Sun, Jun 11, 2017: Time for Action: Canada Backs the Bomb!
With Erin Hunt, Steven Staples, Judith Deutsch
Moderated by Lyn Adamson
Sunday June 11th 4:00pm-8:00pm at Friends House 60 Lowther Avenue, Toronto.
Science for Peace, Voice of Women, PSAC, Independent Jewish Voices,
$10 or pay what you can
- Did you know that all nuclear weapons could have been dismantled and that greenhouse gas emissions could have been kept at the safe level of 350ppm at the end of the Cold War in 1990?
- Did you know that militarized economic power and sheer dishonesty have taken the world in the opposite direction, to the brink of human extinction, accelerating greenhouse gas emissions and nuclear weapons proliferation?
- Did you know that right now the majority of the world’s nations are meeting at the U.N. to develop a plan to eliminate nuclear weapons and to finally address the humanitarian consequences of nuclear war?
- And did you know that Canada voted against this resolution and even refuses to take part in the meeting?
You might not know because the media is silent. There was no reporting in Canadian major media of the 2014 Vienna meeting leading to the humanitarian pledge to abolish these weapons, the 2015 Non-Proliferation month-long meeting, the 2015 Quebec meeting on uranium, the 2015 New York meeting on nuclear weapons, and the March 2017 meeting in New York.
You might not know about nuclear weapons if you went to university after the end of the Cold War.
The nine nuclear states together possess a total of approximately 15,395 nuclear weapons, with the United States and Russia accounting for more than 93%. The Hiroshima and Nagasaki bombs, just two small sized nuclear bombs, killed 250,000 people in Hiroshima and an estimated 70,000 people in Nagasak. The explosive force of the Hiroshima bomb was 15-16 kilotons of TNT, whereas today’s bombs are in the range of 100 Kt to 550Kt of TNT (6 to 34 times the Hiroshima force). By comparison, the blast yield of the largest non-nuclear bomb, the MOAB just dropped on Afghanistan, is 0.011 kilotons. Even a small-scale nuclear war involving one hundred Hiroshima-type nuclear bombs between two countries such as India and Pakistan, would lead to “nuclear winter” and likely human extinction.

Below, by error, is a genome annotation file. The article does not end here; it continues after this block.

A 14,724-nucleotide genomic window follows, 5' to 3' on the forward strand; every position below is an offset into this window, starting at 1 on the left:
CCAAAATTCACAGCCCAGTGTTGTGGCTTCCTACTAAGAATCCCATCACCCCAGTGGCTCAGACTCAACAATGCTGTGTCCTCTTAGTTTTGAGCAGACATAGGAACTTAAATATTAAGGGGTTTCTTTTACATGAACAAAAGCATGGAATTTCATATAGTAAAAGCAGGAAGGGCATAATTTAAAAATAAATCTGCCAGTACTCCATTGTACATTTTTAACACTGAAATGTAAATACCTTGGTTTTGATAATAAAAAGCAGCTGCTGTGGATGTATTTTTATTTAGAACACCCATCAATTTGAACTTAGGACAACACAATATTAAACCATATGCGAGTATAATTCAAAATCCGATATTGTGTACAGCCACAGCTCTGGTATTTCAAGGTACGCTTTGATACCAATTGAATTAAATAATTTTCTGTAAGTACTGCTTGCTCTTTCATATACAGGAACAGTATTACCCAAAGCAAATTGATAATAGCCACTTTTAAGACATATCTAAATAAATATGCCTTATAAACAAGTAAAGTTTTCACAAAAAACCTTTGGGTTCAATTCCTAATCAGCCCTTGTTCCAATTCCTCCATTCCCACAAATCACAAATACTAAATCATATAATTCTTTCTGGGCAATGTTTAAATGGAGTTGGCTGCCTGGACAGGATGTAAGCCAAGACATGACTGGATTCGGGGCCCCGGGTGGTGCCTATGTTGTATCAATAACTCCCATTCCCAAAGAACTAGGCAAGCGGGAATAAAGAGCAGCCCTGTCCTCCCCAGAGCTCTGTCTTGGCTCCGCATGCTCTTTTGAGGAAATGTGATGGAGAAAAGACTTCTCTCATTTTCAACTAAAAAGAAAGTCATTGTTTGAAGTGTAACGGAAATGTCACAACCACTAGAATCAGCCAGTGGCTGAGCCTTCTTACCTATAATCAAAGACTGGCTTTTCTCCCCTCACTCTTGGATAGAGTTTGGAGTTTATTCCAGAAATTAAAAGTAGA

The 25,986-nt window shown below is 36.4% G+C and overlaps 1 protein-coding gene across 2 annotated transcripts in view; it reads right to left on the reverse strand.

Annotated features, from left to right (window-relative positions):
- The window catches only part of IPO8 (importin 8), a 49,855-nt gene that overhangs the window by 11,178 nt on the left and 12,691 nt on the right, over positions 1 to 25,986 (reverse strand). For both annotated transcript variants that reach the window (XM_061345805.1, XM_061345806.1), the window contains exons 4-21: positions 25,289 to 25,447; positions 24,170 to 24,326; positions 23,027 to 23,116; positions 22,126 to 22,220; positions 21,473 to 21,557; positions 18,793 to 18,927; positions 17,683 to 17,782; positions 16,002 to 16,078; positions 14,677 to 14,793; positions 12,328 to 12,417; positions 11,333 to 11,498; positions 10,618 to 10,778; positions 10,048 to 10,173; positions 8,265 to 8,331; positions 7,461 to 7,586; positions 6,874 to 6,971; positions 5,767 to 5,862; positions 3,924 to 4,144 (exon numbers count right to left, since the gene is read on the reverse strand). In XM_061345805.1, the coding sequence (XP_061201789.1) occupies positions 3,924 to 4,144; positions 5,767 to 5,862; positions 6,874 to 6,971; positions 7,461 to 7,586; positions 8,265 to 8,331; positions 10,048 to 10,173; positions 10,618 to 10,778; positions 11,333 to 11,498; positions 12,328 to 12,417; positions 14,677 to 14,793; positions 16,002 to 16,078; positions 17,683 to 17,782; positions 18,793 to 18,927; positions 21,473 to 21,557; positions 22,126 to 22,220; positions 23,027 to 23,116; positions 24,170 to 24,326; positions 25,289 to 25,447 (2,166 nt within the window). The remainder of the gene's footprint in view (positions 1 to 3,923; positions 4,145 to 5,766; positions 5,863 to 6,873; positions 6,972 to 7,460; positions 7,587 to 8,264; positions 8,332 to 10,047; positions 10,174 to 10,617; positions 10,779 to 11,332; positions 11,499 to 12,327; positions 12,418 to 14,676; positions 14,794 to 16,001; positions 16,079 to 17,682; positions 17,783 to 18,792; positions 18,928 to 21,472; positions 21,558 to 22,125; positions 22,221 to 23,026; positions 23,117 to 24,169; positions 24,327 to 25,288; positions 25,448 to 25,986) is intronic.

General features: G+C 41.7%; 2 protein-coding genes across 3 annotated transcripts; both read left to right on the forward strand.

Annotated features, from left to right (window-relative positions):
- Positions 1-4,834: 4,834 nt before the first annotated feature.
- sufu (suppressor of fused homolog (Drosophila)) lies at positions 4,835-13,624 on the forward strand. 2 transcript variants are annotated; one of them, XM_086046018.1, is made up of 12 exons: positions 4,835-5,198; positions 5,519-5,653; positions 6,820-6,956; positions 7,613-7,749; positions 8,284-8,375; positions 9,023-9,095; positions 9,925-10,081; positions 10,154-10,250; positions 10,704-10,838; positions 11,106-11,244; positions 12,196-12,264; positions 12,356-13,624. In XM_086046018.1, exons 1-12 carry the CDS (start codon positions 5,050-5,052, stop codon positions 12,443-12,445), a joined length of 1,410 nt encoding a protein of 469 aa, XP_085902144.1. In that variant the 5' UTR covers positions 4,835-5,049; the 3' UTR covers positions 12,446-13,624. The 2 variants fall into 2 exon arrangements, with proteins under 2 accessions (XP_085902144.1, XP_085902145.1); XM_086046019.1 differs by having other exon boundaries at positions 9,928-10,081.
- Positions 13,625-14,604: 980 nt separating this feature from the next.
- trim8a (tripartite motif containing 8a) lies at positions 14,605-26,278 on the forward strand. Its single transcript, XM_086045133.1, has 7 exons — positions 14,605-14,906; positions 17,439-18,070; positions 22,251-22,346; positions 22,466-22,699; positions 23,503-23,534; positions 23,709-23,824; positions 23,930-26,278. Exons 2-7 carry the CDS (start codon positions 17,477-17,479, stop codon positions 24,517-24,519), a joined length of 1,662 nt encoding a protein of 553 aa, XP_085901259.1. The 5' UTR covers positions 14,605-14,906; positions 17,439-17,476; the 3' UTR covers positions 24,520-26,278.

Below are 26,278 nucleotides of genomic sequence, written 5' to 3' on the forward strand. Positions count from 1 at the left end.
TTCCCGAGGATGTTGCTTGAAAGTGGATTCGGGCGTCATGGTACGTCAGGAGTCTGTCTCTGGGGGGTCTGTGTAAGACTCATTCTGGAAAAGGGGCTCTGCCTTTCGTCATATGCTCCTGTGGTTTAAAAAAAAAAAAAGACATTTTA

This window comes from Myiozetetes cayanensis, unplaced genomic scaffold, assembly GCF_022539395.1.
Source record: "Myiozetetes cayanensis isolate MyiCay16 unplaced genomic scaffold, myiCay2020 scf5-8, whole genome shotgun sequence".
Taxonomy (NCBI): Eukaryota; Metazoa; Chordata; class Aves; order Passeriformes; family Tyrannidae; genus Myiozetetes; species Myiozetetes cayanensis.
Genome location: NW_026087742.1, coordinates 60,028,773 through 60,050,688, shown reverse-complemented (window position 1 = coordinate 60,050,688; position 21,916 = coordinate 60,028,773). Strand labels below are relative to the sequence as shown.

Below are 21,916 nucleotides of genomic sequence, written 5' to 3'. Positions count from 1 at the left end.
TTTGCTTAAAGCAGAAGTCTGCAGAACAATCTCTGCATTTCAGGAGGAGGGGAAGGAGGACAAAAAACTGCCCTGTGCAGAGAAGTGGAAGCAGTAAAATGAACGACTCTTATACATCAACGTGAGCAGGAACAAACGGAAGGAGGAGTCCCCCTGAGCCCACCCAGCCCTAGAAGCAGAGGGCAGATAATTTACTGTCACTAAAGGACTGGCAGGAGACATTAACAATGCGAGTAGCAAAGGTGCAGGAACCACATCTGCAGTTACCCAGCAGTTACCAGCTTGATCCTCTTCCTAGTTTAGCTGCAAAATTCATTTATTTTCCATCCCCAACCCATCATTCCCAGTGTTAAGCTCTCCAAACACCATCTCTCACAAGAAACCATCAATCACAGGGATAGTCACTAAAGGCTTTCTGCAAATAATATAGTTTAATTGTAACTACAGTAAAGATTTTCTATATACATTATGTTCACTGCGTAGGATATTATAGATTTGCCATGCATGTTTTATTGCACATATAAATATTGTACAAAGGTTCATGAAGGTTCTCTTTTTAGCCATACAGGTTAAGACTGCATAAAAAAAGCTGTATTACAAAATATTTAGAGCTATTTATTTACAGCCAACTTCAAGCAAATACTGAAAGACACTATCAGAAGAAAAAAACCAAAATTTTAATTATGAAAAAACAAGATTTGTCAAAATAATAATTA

Hear about the negotiations on a new treaty to prohibit nuclear weapons, a cause that has taken on a new urgency.
And hear about the politics of the nine nuclear states and about the politics of the majority world insisting on nuclear abolition.
Let’s discuss together what to do here in Canada.
Erin Hunt has participated in the Humanitarian Initiative on Nuclear Weapons since 2013 and has spoken at the United Nations on the need for victim rights and victim assistance provisions in the new treaty prohibiting nuclear weapons. Erin brings the lessons from her work on the Ottawa Treaty and other humanitarian disarmament treaties to the nuclear ban treaty negotiations. Erin has a master’s degree in Human Security and Peacebuilding from Royal Roads University.
Steven Staples has long been committed to peace and disarmament. He founded Ceasefire in Ottawa, is a member of the Canadian Pugwash Group, the Group of 78 and the international network of anti-nuclear groups, Abolition 2000. He has written extensively about missile defense, nuclear weapons, and the Cold War. He was recently appointed Acting Publisher of Rabble.ca.
Judith Deutsch is a psychoanalyst and currently chairs the Militarism Group (Science for Peace), is active in Independent Jewish Voices and in the Centre for Social Justice. She has written about nuclear weapons and climate change for Canadian Dimension Magazine and for Counterpunch.